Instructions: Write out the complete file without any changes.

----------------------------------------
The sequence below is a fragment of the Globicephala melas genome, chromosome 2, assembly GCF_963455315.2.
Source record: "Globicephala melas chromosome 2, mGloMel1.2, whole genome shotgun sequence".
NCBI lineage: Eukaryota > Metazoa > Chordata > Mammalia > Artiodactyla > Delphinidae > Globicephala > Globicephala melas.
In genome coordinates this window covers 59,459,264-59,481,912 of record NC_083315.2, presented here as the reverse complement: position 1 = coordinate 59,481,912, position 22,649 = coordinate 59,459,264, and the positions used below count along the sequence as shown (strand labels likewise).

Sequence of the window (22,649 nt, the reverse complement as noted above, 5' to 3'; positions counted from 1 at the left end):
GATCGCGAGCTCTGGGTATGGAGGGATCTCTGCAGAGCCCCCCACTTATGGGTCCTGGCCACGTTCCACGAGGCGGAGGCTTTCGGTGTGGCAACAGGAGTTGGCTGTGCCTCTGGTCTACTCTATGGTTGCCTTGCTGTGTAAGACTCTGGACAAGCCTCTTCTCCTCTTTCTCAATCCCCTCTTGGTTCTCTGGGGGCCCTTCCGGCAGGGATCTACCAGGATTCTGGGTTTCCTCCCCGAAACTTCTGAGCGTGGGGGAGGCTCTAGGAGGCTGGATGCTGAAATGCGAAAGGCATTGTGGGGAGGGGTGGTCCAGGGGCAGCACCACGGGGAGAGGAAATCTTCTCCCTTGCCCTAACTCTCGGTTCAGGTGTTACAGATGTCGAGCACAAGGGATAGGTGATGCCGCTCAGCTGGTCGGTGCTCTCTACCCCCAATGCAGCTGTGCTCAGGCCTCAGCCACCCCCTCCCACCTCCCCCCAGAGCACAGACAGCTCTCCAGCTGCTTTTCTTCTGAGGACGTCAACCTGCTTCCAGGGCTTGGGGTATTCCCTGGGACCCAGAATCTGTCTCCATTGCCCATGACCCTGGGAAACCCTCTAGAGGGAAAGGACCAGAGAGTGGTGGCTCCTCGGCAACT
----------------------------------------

The sequence below is a fragment of the Globicephala melas genome, chromosome 2, assembly GCF_963455315.2.
Source record: "Globicephala melas chromosome 2, mGloMel1.2, whole genome shotgun sequence".
NCBI lineage: Eukaryota > Metazoa > Chordata > Mammalia > Artiodactyla > Delphinidae > Globicephala > Globicephala melas.
In genome coordinates this window covers 59,459,264-59,481,912 of record NC_083315.2, presented here as the reverse complement: position 1 = coordinate 59,481,912, position 22,649 = coordinate 59,459,264, and the positions used below count along the sequence as shown (strand labels likewise).

Sequence of the window (22,649 nt, the reverse complement as noted above, 5' to 3'; positions counted from 1 at the left end):
GATCGCGAGCTCTGGGTATGGAGGGATCTCTGCAGAGCCCCCCACTTATGGGTCCTGGCCACGTTCCACGAGGCGGAGGCTTTCGGTGTGGCAACAGGAGTTGGCTGTGCCTCTGGTCTACTCTATGGTTGCCTTGCTGTGTAAGACTCTGGACAAGCCTCTTCTCCTCTTTCTCAATCCCCTCTTGGTTCTCTGGGGGCCCTTCCGGCAGGGATCTACCAGGATTCTGGGTTTCCTCCCCGAAACTTCTGAGCGTGGGGGAGGCTCTAGGAGGCTGGATGCTGAAATGCGAAAGGCATTGTGGGGAGGGGTGGTCCAGGGGCAGCACCACGGGGAGAGGAAATCTTCTCCCTTGCCCTAACTCTCGGTTCAGGTGTTACAGATGTCGAGCACAAGGGATAGGTGATGCCGCTCAGCTGGTCGGTGCTCTCTACCCCCAATGCAGCTGTGCTCAGGCCTCAGCCACCCCCTCCCACCTCCCCCCAGAGCACAGACAGCTCTCCAGCTGCTTTTCTTCTGAGGACGTCAACCTGCTTCCAGGGCTTGGGGTATTCCCTGGGACCCAGAATCTGTCTCCATTGCCCATGACCCTGGGAAACCCTCTAGAGGGAAAGGACCAGAGAGTGGTGGCTCCTCGGCAACT